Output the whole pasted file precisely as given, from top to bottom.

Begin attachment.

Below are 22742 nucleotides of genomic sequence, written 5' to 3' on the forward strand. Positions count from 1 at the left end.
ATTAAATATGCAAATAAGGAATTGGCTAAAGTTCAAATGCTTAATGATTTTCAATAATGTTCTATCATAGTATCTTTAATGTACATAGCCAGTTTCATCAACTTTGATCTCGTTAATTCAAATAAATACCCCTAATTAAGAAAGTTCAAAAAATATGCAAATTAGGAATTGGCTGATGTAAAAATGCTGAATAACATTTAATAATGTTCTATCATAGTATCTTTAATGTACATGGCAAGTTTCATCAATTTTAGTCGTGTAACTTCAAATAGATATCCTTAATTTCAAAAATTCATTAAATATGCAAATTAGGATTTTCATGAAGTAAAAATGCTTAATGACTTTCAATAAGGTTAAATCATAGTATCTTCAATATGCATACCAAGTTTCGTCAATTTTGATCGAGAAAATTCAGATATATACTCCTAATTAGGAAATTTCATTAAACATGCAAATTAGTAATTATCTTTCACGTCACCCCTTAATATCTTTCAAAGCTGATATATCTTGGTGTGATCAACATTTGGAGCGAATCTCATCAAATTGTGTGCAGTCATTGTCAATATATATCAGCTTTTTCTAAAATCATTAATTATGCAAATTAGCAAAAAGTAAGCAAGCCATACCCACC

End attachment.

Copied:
Below are 22742 nucleotides of genomic sequence, written 5' to 3' on the forward strand. Positions count from 1 at the left end.
ATTAAATATGCAAATAAGGAATTGGCTAAAGTTCAAATGCTTAATGATTTTCAATAATGTTCTATCATAGTATCTTTAATGTACATAGCCAGTTTCATCAACTTTGATCTCGTTAATTCAAATAAATACCCCTAATTAAGAAAGTTCAAAAAATATGCAAATTAGGAATTGGCTGATGTAAAAATGCTGAATAACATTTAATAATGTTCTATCATAGTATCTTTAATGTACATGGCAAGTTTCATCAATTTTAGTCGTGTAACTTCAAATAGATATCCTTAATTTCAAAAATTCATTAAATATGCAAATTAGGATTTTCATGAAGTAAAAATGCTTAATGACTTTCAATAAGGTTAAATCATAGTATCTTCAATATGCATACCAAGTTTCGTCAATTTTGATCGAGAAAATTCAGATATATACTCCTAATTAGGAAATTTCATTAAACATGCAAATTAGTAATTATCTTTCACGTCACCCCTTAATATCTTTCAAAGCTGATATATCTTGGTGTGATCAACATTTGGAGCGAATCTCATCAAATTGTGTGCAGTCATTGTCAATATATATCAGCTTTTTCTAAAATCATTAATTATGCAAATTAGCAAAAAGTAAGCAAGCCATACCCACC